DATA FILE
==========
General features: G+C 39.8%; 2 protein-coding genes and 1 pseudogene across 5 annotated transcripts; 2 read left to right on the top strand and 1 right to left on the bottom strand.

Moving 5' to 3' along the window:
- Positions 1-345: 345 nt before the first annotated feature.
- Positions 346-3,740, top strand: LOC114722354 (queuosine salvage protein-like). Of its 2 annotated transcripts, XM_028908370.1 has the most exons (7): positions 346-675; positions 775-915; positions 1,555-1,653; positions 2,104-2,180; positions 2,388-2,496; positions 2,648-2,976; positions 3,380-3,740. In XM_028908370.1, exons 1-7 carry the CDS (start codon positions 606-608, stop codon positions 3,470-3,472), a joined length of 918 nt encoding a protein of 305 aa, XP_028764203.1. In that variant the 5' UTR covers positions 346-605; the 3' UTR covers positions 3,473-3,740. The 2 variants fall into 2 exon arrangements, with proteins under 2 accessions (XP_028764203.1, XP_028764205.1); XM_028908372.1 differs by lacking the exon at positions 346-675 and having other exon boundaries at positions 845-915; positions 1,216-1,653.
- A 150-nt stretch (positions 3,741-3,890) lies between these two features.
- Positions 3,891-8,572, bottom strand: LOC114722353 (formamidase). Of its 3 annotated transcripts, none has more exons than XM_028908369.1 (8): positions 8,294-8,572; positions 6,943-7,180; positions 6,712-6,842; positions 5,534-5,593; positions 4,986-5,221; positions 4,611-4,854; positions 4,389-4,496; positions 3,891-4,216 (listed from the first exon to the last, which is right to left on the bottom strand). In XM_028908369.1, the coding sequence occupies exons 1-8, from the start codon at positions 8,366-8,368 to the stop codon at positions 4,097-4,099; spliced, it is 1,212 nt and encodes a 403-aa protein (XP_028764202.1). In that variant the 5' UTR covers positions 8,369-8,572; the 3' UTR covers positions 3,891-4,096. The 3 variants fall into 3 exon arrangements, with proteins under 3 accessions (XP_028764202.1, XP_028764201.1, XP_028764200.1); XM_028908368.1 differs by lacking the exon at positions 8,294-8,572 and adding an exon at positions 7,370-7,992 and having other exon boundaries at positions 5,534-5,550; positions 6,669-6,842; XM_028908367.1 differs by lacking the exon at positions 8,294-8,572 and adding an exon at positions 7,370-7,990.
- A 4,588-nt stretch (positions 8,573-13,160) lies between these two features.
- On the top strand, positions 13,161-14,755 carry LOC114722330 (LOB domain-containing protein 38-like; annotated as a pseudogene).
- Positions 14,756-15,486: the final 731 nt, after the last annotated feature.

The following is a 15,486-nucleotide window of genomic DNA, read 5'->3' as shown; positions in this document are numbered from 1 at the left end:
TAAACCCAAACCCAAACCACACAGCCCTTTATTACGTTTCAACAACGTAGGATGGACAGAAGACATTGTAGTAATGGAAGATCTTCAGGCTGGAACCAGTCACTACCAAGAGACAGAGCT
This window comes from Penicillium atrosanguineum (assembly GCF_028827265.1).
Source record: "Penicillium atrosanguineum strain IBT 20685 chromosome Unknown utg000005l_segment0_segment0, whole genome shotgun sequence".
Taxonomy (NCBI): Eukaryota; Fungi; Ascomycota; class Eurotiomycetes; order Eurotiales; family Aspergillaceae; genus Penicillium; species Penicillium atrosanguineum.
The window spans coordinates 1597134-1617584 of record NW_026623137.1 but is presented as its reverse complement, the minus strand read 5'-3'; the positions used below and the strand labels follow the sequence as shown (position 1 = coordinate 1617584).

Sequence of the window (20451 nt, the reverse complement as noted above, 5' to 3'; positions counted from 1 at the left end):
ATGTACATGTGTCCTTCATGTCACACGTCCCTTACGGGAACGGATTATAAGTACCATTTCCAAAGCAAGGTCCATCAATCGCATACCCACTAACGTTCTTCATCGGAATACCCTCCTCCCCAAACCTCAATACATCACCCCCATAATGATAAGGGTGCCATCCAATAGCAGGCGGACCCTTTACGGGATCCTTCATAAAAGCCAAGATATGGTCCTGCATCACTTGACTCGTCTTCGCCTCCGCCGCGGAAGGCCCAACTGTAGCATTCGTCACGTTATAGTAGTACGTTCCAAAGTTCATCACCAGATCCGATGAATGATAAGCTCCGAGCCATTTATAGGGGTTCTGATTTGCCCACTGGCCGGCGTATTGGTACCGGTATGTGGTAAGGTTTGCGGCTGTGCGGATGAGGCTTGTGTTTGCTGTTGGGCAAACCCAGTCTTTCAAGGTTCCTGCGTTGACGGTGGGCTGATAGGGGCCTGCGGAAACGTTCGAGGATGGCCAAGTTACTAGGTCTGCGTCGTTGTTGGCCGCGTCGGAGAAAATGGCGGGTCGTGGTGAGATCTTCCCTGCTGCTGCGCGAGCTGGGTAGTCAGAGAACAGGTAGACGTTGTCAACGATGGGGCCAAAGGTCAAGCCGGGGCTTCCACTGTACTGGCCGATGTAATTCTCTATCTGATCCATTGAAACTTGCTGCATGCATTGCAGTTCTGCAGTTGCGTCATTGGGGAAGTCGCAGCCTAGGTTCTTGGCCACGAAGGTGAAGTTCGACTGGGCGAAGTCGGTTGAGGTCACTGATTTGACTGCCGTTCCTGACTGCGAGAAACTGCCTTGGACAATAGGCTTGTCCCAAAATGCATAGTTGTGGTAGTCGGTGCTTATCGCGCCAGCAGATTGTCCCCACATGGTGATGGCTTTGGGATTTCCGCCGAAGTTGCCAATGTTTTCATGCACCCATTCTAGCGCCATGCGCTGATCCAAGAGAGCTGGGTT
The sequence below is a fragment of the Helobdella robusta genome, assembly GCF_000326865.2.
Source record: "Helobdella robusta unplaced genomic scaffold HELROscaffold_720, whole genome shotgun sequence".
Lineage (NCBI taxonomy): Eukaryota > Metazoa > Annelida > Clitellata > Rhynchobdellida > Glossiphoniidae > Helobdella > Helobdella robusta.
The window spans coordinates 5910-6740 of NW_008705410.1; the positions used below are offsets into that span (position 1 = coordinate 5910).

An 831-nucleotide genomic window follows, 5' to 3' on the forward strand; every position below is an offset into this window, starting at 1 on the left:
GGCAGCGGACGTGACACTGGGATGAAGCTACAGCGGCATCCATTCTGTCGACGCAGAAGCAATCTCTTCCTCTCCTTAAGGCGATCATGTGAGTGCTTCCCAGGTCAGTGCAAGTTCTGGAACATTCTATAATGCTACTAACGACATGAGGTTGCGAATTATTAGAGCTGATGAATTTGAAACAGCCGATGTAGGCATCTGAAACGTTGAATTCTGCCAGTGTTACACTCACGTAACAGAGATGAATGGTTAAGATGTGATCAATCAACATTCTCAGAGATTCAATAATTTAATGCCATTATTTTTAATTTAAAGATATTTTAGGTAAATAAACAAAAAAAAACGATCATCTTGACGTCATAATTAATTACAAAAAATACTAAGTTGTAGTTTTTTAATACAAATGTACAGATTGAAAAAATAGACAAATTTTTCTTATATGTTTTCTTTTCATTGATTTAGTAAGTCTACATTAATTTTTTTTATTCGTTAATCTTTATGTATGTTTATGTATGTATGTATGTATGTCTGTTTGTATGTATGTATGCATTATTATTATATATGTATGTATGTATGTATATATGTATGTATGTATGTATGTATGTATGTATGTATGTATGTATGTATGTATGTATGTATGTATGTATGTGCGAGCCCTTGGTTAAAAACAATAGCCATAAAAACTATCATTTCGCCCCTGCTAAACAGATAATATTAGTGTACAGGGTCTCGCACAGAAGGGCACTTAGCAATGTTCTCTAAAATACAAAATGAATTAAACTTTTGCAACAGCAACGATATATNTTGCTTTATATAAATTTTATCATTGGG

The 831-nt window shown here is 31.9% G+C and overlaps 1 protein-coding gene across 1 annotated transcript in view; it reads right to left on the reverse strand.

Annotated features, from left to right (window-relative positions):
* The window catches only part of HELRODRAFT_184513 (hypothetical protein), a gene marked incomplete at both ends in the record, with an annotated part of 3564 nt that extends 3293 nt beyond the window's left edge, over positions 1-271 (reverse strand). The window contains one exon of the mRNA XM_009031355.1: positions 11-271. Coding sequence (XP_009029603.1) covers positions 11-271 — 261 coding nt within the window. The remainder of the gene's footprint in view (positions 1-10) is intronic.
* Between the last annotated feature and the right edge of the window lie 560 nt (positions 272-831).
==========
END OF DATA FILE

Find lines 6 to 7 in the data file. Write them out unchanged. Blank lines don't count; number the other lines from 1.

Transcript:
- Positions 3,891-8,572, bottom strand: LOC114722353 (formamidase). Of its 3 annotated transcripts, none has more exons than XM_028908369.1 (8): positions 8,294-8,572; positions 6,943-7,180; positions 6,712-6,842; positions 5,534-5,593; positions 4,986-5,221; positions 4,611-4,854; positions 4,389-4,496; positions 3,891-4,216 (listed from the first exon to the last, which is right to left on the bottom strand). In XM_028908369.1, the coding sequence occupies exons 1-8, from the start codon at positions 8,366-8,368 to the stop codon at positions 4,097-4,099; spliced, it is 1,212 nt and encodes a 403-aa protein (XP_028764202.1). In that variant the 5' UTR covers positions 8,369-8,572; the 3' UTR covers positions 3,891-4,096. The 3 variants fall into 3 exon arrangements, with proteins under 3 accessions (XP_028764202.1, XP_028764201.1, XP_028764200.1); XM_028908368.1 differs by lacking the exon at positions 8,294-8,572 and adding an exon at positions 7,370-7,992 and having other exon boundaries at positions 5,534-5,550; positions 6,669-6,842; XM_028908367.1 differs by lacking the exon at positions 8,294-8,572 and adding an exon at positions 7,370-7,990.
- A 4,588-nt stretch (positions 8,573-13,160) lies between these two features.